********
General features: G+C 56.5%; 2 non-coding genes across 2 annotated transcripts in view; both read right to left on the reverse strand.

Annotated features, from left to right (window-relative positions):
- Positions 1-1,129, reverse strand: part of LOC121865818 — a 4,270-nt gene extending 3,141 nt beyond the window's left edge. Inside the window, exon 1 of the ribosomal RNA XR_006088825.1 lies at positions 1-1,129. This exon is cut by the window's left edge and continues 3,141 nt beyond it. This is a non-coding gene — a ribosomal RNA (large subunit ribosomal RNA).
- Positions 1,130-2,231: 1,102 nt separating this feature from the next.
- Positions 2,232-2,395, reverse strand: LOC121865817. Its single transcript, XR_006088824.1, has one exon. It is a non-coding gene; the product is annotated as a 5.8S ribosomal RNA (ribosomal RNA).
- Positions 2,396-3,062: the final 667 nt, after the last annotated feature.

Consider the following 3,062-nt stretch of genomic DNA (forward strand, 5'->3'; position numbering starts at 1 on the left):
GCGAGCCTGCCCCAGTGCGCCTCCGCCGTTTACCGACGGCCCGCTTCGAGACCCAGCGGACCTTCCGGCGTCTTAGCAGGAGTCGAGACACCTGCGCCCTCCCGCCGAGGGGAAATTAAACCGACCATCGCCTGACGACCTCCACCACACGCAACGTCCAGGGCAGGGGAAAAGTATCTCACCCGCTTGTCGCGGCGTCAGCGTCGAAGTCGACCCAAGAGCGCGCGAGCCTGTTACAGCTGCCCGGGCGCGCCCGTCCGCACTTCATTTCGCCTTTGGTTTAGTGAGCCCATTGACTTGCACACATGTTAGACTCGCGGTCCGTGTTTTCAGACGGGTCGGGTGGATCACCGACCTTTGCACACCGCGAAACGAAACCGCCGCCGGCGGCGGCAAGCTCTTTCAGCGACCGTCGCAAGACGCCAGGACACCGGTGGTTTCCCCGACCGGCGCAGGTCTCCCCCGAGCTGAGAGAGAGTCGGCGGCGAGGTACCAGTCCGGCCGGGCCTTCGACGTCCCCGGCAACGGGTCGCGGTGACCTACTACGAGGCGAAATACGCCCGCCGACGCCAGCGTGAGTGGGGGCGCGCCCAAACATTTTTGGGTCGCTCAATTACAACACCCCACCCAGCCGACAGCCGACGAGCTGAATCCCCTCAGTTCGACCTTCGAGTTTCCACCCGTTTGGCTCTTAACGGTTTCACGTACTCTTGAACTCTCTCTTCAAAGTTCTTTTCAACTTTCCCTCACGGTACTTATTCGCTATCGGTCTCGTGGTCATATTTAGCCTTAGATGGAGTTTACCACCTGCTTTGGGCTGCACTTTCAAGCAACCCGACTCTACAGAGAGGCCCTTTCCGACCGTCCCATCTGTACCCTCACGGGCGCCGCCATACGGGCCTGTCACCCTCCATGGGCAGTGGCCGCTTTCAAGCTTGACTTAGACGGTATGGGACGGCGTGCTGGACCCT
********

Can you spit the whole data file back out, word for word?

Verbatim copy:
General features: G+C 56.5%; 2 non-coding genes across 2 annotated transcripts in view; both read right to left on the reverse strand.

Annotated features, from left to right (window-relative positions):
- Positions 1-1,129, reverse strand: part of LOC121865818 — a 4,270-nt gene extending 3,141 nt beyond the window's left edge. Inside the window, exon 1 of the ribosomal RNA XR_006088825.1 lies at positions 1-1,129. This exon is cut by the window's left edge and continues 3,141 nt beyond it. This is a non-coding gene — a ribosomal RNA (large subunit ribosomal RNA).
- Positions 1,130-2,231: 1,102 nt separating this feature from the next.
- Positions 2,232-2,395, reverse strand: LOC121865817. Its single transcript, XR_006088824.1, has one exon. It is a non-coding gene; the product is annotated as a 5.8S ribosomal RNA (ribosomal RNA).
- Positions 2,396-3,062: the final 667 nt, after the last annotated feature.

Consider the following 3,062-nt stretch of genomic DNA (forward strand, 5'->3'; position numbering starts at 1 on the left):
GCGAGCCTGCCCCAGTGCGCCTCCGCCGTTTACCGACGGCCCGCTTCGAGACCCAGCGGACCTTCCGGCGTCTTAGCAGGAGTCGAGACACCTGCGCCCTCCCGCCGAGGGGAAATTAAACCGACCATCGCCTGACGACCTCCACCACACGCAACGTCCAGGGCAGGGGAAAAGTATCTCACCCGCTTGTCGCGGCGTCAGCGTCGAAGTCGACCCAAGAGCGCGCGAGCCTGTTACAGCTGCCCGGGCGCGCCCGTCCGCACTTCATTTCGCCTTTGGTTTAGTGAGCCCATTGACTTGCACACATGTTAGACTCGCGGTCCGTGTTTTCAGACGGGTCGGGTGGATCACCGACCTTTGCACACCGCGAAACGAAACCGCCGCCGGCGGCGGCAAGCTCTTTCAGCGACCGTCGCAAGACGCCAGGACACCGGTGGTTTCCCCGACCGGCGCAGGTCTCCCCCGAGCTGAGAGAGAGTCGGCGGCGAGGTACCAGTCCGGCCGGGCCTTCGACGTCCCCGGCAACGGGTCGCGGTGACCTACTACGAGGCGAAATACGCCCGCCGACGCCAGCGTGAGTGGGGGCGCGCCCAAACATTTTTGGGTCGCTCAATTACAACACCCCACCCAGCCGACAGCCGACGAGCTGAATCCCCTCAGTTCGACCTTCGAGTTTCCACCCGTTTGGCTCTTAACGGTTTCACGTACTCTTGAACTCTCTCTTCAAAGTTCTTTTCAACTTTCCCTCACGGTACTTATTCGCTATCGGTCTCGTGGTCATATTTAGCCTTAGATGGAGTTTACCACCTGCTTTGGGCTGCACTTTCAAGCAACCCGACTCTACAGAGAGGCCCTTTCCGACCGTCCCATCTGTACCCTCACGGGCGCCGCCATACGGGCCTGTCACCCTCCATGGGCAGTGGCCGCTTTCAAGCTTGACTTAGACGGTATGGGACGGCGTGCTGGACCCT